Lacrosse, the original American sport
If you’re in town this week, then you’ll likely see hundreds of lacrosse players.
It’s a growing sport, and the path of its development throughout the years has ran through Vail via the Vail Lacrosse Shootout, currently underway in Vail for the 45th consecutive year.
The tournament was started by Jim Soran and Flip Naumburg, who met playing lacrosse at Colorado College in 1971.
Throughout the years, “most every lacrosse great has played games in the western lacrosse ‘Mecca’ that is Vail,” Naumburg writes.
These days, the Vail Lacrosse Shootout isn’t quite as bright a spot on the lacrosse map as it once was, but that’s because the sport has grown so much it has become more dispersed.
“We had so much prestige — It was the only tournament,” Naumburg said. “Everybody had to come here. But now there’s hall of fame camps, there’s pro lacrosse or there’s other tournaments.”
The fact that the tournament has become a Fourth of July staple in Vail may seem out of place, at first. It certainly has been a surprise to the directors.
“In the early years, some people weren’t quite ready for the heathens that our group represented,” Naumburg said. “So we had to come and justify ourselves each year. But that didn’t last long because the vendors came and said it’s our biggest week of the year. Now they’re glad to have us, and we’re a little more civilized.”
When European settlers first saw Native Americans playing lacrosse, they witnessed some brutality with a side of stick handling.
“They were beating each other to death, practicing their combat moves and using a rag wrapped around a rock for a ball,” Naumburg said. “Then you had these very civilized European missionaries who would come and see these games, and they were fascinated.”
The Native Americans called the game Little Brother of War and used it to train young warriors. The tactics were to cripple the opponent, rather than aim for a specific point in the goal, which was usually a natural feature such as two trees. When the missionaries began their fascination with the sport, they brought more engineering to the stick and pocket and helped bring some of the nuance you see in the game today. What you see now has a little bit of both worlds.
“The violence is still there, and I think that is what attracts some young men to the sport,” Naumburg said. “But it’s a complicated game … the equipment alone, I’ve always maintained that other than hockey, there’s no sport that requires equipment to the degree that lacrosse does.”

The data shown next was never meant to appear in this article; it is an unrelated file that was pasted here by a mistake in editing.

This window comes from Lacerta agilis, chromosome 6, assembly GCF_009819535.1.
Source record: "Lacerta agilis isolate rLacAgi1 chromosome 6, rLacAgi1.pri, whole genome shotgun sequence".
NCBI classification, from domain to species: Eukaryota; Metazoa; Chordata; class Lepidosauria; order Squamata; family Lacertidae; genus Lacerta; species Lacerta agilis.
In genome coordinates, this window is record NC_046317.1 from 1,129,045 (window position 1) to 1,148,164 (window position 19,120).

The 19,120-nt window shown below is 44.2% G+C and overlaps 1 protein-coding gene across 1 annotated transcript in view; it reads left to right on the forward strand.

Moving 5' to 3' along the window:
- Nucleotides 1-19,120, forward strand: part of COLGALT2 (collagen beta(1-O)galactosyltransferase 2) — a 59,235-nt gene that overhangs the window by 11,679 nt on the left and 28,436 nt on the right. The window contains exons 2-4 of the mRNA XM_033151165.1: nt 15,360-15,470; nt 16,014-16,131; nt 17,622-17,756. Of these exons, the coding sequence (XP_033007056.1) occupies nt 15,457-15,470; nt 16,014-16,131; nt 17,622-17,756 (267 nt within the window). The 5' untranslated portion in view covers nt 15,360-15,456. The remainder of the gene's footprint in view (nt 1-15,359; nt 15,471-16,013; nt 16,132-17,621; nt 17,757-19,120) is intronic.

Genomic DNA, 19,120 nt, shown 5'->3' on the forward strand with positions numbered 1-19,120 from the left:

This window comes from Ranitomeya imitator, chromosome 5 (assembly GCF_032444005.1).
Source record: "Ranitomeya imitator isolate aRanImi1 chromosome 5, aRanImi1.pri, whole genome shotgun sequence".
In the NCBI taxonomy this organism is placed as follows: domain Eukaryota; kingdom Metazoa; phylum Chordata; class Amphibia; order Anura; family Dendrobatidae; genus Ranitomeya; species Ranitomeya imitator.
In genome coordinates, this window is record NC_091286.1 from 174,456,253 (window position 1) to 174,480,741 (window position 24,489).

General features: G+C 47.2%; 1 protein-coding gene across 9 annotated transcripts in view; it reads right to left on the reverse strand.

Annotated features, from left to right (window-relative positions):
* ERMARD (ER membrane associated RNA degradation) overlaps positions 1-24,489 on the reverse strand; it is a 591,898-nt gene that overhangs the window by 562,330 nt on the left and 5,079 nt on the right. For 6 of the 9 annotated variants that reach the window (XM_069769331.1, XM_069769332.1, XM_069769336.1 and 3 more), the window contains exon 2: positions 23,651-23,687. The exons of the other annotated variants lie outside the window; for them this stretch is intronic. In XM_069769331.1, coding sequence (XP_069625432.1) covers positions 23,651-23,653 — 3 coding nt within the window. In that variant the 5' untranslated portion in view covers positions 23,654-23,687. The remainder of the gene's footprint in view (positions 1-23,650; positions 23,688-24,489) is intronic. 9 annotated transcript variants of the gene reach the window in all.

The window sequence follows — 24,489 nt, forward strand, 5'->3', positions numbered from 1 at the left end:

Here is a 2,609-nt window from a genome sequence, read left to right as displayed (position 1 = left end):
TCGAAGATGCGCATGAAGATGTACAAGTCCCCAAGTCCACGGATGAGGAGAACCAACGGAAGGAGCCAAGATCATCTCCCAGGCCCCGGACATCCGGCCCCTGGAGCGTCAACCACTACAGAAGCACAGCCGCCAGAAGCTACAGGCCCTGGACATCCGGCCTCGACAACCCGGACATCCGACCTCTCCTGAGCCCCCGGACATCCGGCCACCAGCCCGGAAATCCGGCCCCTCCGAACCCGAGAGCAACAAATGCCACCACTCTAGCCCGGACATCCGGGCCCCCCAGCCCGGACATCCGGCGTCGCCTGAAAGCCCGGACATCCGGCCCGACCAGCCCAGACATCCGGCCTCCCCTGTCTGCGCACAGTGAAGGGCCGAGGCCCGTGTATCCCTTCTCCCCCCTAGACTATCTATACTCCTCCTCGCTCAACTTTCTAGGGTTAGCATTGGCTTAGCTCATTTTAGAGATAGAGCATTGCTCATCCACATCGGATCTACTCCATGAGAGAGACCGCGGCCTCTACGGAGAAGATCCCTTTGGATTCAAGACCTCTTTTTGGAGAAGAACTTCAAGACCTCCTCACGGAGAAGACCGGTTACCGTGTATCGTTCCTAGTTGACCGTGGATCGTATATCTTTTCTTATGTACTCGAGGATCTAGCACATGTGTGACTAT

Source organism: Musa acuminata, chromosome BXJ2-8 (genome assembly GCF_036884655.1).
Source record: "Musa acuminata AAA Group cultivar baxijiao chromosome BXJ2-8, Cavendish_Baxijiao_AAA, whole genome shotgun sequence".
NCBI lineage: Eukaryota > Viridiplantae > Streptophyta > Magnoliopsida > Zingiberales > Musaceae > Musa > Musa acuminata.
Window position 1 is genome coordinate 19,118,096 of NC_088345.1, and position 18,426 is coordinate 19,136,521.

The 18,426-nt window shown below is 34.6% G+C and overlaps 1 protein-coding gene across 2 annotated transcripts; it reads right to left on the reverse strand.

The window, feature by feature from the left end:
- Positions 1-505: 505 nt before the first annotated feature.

COULD GET BIGGER
With that history in mind, one could say lacrosse is the most American of any sport, and so its place in Vail as the official sport of Independence Day is more than fitting.
If you’re not familiar with the game, then you may have the same experience the European missionaries had if you head to Ford Park to catch a game or two.
And there are signs that the sport of lacrosse can and will continue to grow, perhaps even to the level of the big money U.S. sports.
Naumburg has dabbled in the business of making gear for the sport, developing an apparatus called the Rock-It Pocket. Living in California decades ago, he said the nearest place to purchase a lacrosse ball was 3,000 miles away.
“Now I’m getting squashed by Dick’s Sporting Goods, Nike and Under Armour,” he said. “It’s definitely changing.”
It’s becoming more of a family sport, with the biggest growth being seen among young girls who now play lacrosse.
“I think everyone thinks if my kid can catch a ball, they’ll get a scholarship,” Naumburg said.
People are playing it until their old age, which is something you’ll see here in Vail this week with divisions for athletes over the age of 40, 50 and 60 years old. There’s even players in their 70s.
“Right now we’re really pioneering the old guys stuff,” Naumburg said. “The Medicare league.”
With all that growth, though, the part that needs to come along is the media side of the sport. The Vail Lacrosse Shootout is doing its part, attempting a first-ever live broadcast feature of all the games on their website. Watch games happening in real time starting Saturday on vaillacrosse.com/watch.
“If the talking heads on ESPN start talking about lacrosse, that would really be huge,” Naumburg said. “And more and more those guys did play in college.”